Will U.S. Taxpayers Have To Foot The Bill For El Chapo's Defense?

By Kelly Burch 08/16/17

El Chapo's lawyers fear that their fees will be seized as part of Guzman's assets from his alleged illegal activities.

El Chapo being escorted by federal officials
Photo via YouTube

Infamous drug lord Joaquin "El Chapo" Guzman is awaiting trial in New York City, but it is unclear who will be defending him against the myriad of charges that he faces.

Prosecutors argue that the wealthy defendant shouldn’t be relying on public defenders, but a judge also ruled this week that private lawyers’ fees would not be protected if it was found that they were paid from drug money. 

"I'm not going to pressure the government to create a carve-out for counsel fees," U.S. District Judge Brian Cogan said Monday during a hearing in federal court in Brooklyn, according to ABC News

Guzman wants to be represented by a team of private lawyers including Jeffrey Lichtman, the lawyer who represented ex–mob boss John Gotti Jr. who was acquitted of securities fraud in 2005. 

However, Lichtman’s team wants a guarantee from the government that their fees will not be seized as part of Guzman’s assets from his alleged illegal activities. According to Vice, the judge denied that request and said that the lawyers should take the case without protections or not at all, so that “once they’re in, they don’t get out so easy.”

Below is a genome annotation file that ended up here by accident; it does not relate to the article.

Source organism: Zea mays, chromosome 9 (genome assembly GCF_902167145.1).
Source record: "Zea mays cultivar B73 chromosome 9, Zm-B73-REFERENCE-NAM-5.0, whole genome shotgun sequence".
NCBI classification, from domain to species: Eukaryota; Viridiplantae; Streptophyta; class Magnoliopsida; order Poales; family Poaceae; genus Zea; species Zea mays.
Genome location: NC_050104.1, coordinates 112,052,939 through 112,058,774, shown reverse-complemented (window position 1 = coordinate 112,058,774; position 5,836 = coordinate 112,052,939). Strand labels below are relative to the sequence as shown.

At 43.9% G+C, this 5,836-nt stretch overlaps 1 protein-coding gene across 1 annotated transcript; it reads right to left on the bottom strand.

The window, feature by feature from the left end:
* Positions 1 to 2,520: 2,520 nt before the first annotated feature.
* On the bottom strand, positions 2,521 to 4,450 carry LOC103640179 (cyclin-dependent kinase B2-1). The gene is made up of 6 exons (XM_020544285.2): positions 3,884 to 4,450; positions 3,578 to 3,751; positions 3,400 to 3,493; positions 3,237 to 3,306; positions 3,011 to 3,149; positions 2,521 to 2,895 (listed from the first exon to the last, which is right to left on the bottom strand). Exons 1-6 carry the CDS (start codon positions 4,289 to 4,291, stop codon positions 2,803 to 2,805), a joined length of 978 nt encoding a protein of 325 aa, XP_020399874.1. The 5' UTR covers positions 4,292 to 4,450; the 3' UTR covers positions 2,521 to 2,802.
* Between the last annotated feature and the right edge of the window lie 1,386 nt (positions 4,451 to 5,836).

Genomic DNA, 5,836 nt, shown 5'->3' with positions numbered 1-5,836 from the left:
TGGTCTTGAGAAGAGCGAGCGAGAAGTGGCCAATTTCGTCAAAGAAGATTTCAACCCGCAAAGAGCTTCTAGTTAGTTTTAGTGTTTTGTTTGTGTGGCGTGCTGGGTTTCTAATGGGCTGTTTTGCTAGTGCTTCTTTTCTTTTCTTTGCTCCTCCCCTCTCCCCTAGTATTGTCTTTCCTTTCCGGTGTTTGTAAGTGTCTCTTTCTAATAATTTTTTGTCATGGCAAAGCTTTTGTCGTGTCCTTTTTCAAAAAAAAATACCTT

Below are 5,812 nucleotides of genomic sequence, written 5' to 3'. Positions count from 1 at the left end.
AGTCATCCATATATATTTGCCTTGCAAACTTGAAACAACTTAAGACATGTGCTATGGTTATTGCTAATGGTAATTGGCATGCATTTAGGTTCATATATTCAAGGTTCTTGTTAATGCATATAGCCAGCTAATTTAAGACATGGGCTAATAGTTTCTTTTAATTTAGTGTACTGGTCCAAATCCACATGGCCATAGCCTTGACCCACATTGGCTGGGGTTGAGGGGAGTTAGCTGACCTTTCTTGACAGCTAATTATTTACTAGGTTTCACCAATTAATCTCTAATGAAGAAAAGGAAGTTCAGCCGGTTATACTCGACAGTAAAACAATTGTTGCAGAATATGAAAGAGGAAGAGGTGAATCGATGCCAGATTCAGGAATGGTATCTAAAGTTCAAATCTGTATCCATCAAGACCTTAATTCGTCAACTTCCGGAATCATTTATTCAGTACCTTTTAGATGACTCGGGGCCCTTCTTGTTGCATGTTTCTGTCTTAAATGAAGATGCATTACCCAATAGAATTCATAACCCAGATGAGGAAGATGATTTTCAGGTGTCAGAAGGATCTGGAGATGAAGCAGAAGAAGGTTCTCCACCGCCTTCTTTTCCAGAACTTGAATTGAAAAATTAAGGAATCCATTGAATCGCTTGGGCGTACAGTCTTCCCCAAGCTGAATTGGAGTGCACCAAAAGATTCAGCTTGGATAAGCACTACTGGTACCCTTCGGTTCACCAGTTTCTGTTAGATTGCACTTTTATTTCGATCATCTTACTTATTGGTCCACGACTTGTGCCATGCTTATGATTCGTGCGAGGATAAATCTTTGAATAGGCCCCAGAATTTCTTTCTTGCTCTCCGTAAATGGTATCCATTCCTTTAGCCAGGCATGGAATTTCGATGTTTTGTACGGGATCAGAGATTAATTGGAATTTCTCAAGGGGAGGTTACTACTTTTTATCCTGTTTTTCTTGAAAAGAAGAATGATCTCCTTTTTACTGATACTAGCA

"We are looking forward, desperately, to come into this case and fight for Joaquin Guzman...The guy has a constitutional right to the best counsel he can get," said Lichtman.

However, he then told reporters that the government could freeze his account if it suspected that he was being paid with money obtained from the drug trade, a risk he is not willing to take because the defense will be so expensive to mount.

“That’s sort of the rub of the problem,” Lichtman said. “They said he can hire private counsel, but they haven’t said that private counsel can keep the fee, and we really need to ensure that before we go forward.”

The judge’s ruling means that Guzman will continue to be represented by court-appointed lawyers at the expense of American taxpayers, who are also paying for security during the trial. One of Guzman’s lawyers said that the government is being “hypocritical” for claiming that taxpayers shouldn’t be financing Guzman’s expenses while it is also unwilling to guarantee payment to private lawyers without legal issues. 

“The government is making it very difficult for the private lawyers in this case to come on,” said Michelle Gelernt, one of Guzman’s federally-appointed lawyers. “We hope this doesn’t intimidate them out of coming onto the case.”

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Kelly Burch writes about addiction and mental health issues, particularly as they affect families. Follow her on TwitterFacebook, and LinkedIn.